Mr Foley promised to continue visiting the regions to hear directly from local communities. Recently, Mr Foley travelled to the North Coast, Monaro, the Upper Hunter and this time last year visited Menindee Lakes as part of two-day tour of Broken Hill.

Special treatment for Far West NSW, where regional town populations are falling and businesses are unable to attract and retain staff, would include abolishing payroll tax for all small and medium-sized businesses in the Far West.

In the Illawarra, Labor promised to assist the steel industry, and upgrade to the WIN Entertainment Centre.

 
                    [post_title] => NSW Budget: the reply
                    [post_excerpt] => NSW opposition leader Luke Foley has outlined his reply to the Government’s 2017 Budget.
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                    [post_content] => 

The government has succeeded in securing an industry funding model for the Australian Securities and Investments Commission (ASIC), with the ASIC Supervisory Cost Recovery Levy Bill 2017 and related bills passing through the Senate.

The industry funding model will deliver ASIC an additional $127.2 million funding package, which the government says “will significantly enhance data analytics and surveillance capabilities and facilitate proactive enforcement” – in short, more people and stronger powers.

ASIC has welcomed the passage of legislation enabling a more secure and accountable funding of the model for regulation of the Australian corporate sector, indicating an increase in its specialist officer numbers overlooking the financial industry.

Effective from 1 July 2017, ASIC’s regulatory costs will be recovered from all industry sectors regulated by ASIC through annual levies. The total figure mentioned in the Government’s White Paper was at the $240 million mark for the coming financial year, with the top five banks accounting for approximately half of the levy.

ASIC chairman Greg Medcraft welcomed the legislation's passage, and highlighted the fact it enjoyed widespread support across the political spectrum.

“This is an important milestone not just for ASIC, but also for the companies and wider corporate sector that we regulate,” he said.

“Industry funding, in one form or another, applies to other areas of public oversight in Australia and in many comparable economies around the world. Not only will the different elements of the broad business sector more fairly share the load, but the taxpaying public will benefit through the more accountable use of the funds provided for the task.”

ASIC has gone through a few years of upheaval in terms of its staff numbers, reportedly losing 80 in 2011 and a further 230 following Tony Abbott’s budget cut in 2014. Whilst ASIC had its personnel numbers largely restored once its $120 budget cut was restored last year, the regulatory burden of the financial market will require it to add further to its financial specialist team. The increased total revenue will also allow the regulator to boost its numbers in other areas of responsibility.

The industry funding model is in large part a response to the recommendations of the 2014 Murray Financial System Inquiry and the 2013 Senate Inquiry into ASIC’s performance, both of which were largely critical of the organisation’s ability to respond effectively due to it having “limited powers and resources”.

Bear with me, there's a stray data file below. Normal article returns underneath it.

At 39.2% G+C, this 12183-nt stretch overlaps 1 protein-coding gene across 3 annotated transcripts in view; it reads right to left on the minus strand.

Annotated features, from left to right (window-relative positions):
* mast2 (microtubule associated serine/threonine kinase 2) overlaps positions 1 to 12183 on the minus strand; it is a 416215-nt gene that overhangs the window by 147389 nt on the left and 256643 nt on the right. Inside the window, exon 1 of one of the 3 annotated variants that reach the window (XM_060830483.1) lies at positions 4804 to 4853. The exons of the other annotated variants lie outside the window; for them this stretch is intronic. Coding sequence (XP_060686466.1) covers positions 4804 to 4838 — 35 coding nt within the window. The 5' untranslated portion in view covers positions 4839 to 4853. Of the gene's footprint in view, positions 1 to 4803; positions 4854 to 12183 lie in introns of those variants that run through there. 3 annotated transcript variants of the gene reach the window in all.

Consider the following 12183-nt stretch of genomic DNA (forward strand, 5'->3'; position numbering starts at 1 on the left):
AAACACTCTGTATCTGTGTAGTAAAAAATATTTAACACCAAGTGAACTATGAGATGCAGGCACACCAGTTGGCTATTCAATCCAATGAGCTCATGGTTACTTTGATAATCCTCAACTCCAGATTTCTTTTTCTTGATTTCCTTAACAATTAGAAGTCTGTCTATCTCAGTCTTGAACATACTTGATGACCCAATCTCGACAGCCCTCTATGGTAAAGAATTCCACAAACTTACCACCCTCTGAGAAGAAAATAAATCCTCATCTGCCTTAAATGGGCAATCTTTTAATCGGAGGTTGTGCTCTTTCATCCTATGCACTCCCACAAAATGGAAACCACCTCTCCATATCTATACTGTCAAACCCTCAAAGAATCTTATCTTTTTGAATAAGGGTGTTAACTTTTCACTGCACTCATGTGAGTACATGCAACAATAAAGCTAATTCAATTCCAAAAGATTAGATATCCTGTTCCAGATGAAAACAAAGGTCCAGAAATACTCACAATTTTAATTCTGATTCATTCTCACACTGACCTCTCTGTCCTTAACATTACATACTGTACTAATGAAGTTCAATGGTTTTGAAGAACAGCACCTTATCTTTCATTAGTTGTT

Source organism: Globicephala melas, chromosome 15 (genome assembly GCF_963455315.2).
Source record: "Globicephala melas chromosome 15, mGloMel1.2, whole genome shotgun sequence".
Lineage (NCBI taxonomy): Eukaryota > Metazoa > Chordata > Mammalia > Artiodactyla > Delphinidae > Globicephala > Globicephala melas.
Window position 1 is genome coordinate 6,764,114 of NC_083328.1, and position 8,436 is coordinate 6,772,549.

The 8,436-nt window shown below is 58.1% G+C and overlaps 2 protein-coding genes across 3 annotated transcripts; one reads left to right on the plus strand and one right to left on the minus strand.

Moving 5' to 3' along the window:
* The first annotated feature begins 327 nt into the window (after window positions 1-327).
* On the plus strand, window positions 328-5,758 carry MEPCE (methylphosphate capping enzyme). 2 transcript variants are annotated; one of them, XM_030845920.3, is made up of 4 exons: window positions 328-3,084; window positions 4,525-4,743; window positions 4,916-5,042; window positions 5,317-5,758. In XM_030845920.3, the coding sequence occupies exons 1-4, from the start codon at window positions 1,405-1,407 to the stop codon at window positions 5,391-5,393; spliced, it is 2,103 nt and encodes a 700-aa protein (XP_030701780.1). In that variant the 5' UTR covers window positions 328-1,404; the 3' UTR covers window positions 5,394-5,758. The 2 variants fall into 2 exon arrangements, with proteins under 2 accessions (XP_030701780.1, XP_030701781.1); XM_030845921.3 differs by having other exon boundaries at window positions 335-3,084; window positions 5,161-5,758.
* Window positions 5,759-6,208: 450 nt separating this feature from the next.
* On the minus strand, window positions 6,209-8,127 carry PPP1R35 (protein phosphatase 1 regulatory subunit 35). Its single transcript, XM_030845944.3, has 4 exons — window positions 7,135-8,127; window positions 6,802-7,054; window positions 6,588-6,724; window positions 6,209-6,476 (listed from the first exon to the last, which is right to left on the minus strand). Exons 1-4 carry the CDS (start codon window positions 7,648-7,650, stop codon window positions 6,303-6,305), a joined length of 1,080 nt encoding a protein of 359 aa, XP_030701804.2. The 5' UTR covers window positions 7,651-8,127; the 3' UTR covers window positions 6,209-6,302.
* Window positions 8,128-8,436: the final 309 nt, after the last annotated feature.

[post_title] => ASIC to collect its revenue direct from industry
                    [post_excerpt] => The ASIC Supervisory Cost Recovery Levy Bill 2017 and related bills have passed through the Senate.
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                    [post_content] => 

 

Affordable housing, infrastructure spending, mental health, new schools, family violence and drug courts and 6,000 more public servants are expected to be some of the cornerstones of Queensland Treasurer Curtis Pitt’s budget today (Tuesday).

It is a budget with real heart, with a focus on people doing it tough, whether it is people battling drug addiction or poor mental health, children in unsafe situations or those who cannot afford a secure place to live and one likely to help Ms Palaszcuk's bid for re-election in around six month's time.

One of Queensland Premier Annastacia Palaszczuk’s biggest ticket items in today’s budget, which will be announced around 2.30pm, will be $1.8 billion for social and affordable housing under the state’s new 10-year Queensland Housing Strategy.

The money will be used to build 4,522 new social homes and 1,034 affordable homes and introduce targets for social and affordable housing of between 5 to 25 per cent for new homes built on state land.

It also includes $20 million for new Youth Foyers in Townsville and the Gold Coast and expanding the Logan foyer. The service, run by Wesley Mission, provides supported accommodation and social and emotional support for marginalised young people aged 16 to 25.

The government has also committed to creating housing and homelessness hubs; $30 million to reform the housing system and $75 million for Aboriginal and Torres Strait Islander home ownership. It is expected there will be 450 full-time construction jobs created a year.

Ms Palaszczuk called the $1.8 billion investment ‘a launch pad for opportunity and aspiration’.

“Secure housing enables young people to finish their education. It provides the stability that keeps families together. And it gives people the secure base they need to get and keep a job,” she said.

Queensland Treasurer Curtis Pitt said state-wide expressions of interest for initial projects would be online from today.